Research by our leading historians has enabled the online publication of 250,000 medieval soldier service records. The records paint a vivid picture of the soldiers' careers and offer a unique insight into the ranks of England's first professional army.
The database contains the service records of soldiers who saw active duty in the latter phases of the Hundred Years War (1369-1453), including those based in English garrisons in France. Freely available online, it is an invaluable resource for genealogists and people interested in social, political and military history.
Southampton's Professor of Medieval History and Dean of Humanities, Anne Curry, worked with colleagues at the University of Reading on the project. They analysed historic sources such as muster rolls in the National Archives at Kew, The British Library as well as the Bibliothèque Nationale and Archives Nationales in Paris.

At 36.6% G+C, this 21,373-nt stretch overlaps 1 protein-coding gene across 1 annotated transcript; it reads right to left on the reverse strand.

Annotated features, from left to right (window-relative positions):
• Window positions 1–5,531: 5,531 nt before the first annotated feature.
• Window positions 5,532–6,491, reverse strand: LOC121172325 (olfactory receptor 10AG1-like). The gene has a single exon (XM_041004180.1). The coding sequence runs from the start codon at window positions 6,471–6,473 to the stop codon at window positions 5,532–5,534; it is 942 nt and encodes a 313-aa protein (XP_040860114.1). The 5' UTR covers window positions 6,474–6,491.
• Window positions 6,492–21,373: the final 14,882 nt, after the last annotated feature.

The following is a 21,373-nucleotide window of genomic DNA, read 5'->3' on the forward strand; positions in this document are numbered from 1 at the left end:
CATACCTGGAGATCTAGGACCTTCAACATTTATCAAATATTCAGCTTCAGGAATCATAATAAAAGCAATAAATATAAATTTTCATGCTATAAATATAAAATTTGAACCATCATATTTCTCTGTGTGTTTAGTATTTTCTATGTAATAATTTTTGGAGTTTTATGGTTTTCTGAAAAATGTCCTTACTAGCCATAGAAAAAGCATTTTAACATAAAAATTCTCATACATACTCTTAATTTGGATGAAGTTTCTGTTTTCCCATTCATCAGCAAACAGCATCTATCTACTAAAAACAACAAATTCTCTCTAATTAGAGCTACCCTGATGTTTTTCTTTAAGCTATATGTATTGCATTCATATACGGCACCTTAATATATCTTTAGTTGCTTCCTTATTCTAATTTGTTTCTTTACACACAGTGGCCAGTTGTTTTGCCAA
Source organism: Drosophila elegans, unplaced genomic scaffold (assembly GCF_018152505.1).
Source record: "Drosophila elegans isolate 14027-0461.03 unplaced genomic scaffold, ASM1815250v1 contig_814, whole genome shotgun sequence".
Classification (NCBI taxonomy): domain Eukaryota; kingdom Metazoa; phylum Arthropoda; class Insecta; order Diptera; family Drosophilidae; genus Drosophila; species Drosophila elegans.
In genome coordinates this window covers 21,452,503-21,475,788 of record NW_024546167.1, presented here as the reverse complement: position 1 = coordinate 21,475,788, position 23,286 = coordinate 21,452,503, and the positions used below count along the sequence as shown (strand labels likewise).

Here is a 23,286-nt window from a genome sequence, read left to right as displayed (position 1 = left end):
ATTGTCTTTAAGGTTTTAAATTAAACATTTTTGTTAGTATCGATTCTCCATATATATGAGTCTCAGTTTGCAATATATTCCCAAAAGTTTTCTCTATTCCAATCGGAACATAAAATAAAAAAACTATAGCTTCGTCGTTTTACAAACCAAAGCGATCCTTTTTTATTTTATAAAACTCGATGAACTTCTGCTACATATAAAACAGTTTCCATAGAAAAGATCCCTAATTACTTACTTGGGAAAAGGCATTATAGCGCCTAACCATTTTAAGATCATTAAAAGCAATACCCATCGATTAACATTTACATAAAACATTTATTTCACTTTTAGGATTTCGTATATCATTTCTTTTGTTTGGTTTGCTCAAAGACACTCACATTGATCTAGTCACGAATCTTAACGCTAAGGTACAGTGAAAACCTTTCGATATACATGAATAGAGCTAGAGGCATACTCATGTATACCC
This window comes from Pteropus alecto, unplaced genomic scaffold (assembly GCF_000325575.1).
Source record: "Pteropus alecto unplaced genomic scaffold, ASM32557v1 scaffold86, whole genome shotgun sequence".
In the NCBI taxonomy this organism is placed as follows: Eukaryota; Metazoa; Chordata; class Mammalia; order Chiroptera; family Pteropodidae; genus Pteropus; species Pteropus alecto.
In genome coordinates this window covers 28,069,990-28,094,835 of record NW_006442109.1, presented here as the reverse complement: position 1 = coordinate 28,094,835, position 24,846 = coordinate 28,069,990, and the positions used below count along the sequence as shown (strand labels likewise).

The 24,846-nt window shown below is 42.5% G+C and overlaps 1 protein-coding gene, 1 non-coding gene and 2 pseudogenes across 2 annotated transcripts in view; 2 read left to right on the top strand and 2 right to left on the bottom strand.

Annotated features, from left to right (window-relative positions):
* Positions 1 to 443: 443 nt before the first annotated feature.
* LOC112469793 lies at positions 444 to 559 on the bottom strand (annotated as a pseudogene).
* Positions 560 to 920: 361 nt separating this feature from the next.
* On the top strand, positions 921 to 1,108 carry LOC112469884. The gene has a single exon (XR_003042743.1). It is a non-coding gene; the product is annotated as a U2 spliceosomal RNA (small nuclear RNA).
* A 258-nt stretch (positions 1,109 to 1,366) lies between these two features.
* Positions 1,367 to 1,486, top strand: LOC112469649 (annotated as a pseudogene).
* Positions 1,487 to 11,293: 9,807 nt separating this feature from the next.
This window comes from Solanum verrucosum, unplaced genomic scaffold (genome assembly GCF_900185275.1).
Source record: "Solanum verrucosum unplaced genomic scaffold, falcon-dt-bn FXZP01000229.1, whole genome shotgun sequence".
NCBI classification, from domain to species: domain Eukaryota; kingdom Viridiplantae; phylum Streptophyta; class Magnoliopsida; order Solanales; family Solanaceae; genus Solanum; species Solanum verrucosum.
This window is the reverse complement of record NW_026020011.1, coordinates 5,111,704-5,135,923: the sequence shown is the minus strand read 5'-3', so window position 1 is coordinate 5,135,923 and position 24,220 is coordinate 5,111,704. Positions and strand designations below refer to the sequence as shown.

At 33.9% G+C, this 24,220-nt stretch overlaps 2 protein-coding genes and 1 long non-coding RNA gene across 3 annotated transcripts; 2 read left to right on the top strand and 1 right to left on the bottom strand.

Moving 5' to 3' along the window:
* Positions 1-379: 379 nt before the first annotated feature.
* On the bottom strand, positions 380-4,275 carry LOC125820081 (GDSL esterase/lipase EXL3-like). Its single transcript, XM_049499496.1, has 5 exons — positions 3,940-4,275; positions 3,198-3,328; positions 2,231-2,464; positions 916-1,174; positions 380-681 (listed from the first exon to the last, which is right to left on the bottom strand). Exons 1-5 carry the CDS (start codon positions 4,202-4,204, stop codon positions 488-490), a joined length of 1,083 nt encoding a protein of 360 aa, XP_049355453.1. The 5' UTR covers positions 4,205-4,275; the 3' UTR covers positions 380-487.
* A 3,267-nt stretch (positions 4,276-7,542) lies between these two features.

The study built a picture of career progression and class mobility through what researchers believe are the origins of England's first fully paid and professional army, creating complex profiles of individual soldiers.
The researchers also uncovered a wealth of detail about the soldiers' careers and lives. They identified where individual soldiers fought and for how long, who advanced in rank from archer to man-at-arms as a result of military success, who was off sick, who was knighted and which parts of England they came from..
Volunteers played a large part in helping to build the soldiers' individual profiles. One volunteer, David Judd, was also able to prove a personal connection to the project. David says: "It was absolutely fascinating to learn more about the detail of my medieval ancestors who must have lived through very troubled times."
The work is part of the Soldier in Late Medieval England project, funded by the Arts and Humanities Research Council.